I'm not sure if this is much of an answer, but...
Roughly speaking, if you are finished the work and want to render it, then that happens on a set schedule. Your graphics (WebGL) calls buffer things to be done; on next vsync (typically, in a browser environment), those commands should all have reached the GPU so they can be effected.
You really want to ensure that gap is always reasonably sized, because if you are still buffering commands when the next vsync comes around, your display may show odd results (depends very much on your implementation specifics). Other than that, you don't have to worry about the gap as such since your buffered commands that have been sent to the GPU will simply be put into practice at the next scheduled vsync.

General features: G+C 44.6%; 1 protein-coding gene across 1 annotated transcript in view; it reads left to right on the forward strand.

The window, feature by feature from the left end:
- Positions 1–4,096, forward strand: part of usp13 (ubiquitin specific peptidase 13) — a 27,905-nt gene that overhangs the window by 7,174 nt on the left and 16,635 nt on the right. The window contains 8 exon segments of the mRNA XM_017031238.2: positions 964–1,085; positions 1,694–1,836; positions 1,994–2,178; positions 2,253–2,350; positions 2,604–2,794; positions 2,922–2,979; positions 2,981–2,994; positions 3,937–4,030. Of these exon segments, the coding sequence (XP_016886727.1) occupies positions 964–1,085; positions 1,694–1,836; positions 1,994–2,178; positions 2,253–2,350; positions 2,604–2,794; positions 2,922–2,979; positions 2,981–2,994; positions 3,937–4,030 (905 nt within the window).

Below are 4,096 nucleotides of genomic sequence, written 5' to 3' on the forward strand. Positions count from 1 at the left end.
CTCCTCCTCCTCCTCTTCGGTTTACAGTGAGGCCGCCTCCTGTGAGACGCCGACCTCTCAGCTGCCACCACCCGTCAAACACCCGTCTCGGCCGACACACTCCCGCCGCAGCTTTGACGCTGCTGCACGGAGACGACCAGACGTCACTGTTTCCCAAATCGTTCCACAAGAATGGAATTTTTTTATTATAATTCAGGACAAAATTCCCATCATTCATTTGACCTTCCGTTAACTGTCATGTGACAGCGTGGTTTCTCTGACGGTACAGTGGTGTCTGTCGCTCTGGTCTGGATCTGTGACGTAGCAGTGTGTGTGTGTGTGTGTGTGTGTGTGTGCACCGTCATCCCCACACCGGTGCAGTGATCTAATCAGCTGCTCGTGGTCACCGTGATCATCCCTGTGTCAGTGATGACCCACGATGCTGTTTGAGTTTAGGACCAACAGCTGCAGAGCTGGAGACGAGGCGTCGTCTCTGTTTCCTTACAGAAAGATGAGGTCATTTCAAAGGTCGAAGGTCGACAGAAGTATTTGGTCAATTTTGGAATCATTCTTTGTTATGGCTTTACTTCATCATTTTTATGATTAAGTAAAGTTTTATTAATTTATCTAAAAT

If you want to be very sure you are not still making commands across the system bus when the threshold (~16.7ms @ 60fps) is reached, just make sure your ticks always take way less than 16.7 milliseconds (depending how close you want to cut it). You could have a cut-off at say 15ms in. If you're doing this on e.g.
RequestAnimationFrame, then you have that much time to get all your work done, and a 1.7ms safety buffer (but you need to test to be sure of what works for you). If the job doesn't look complete by that point, just don't schedule draw calls for it till next frame (or later frames, even). You should only be doing draw calls for data that is in a ready state.
TL;DR Ensure your processing and resultant draw calls complete well before the render period does, and you will be fine. Profiling your code is the best way to determine if that is the case.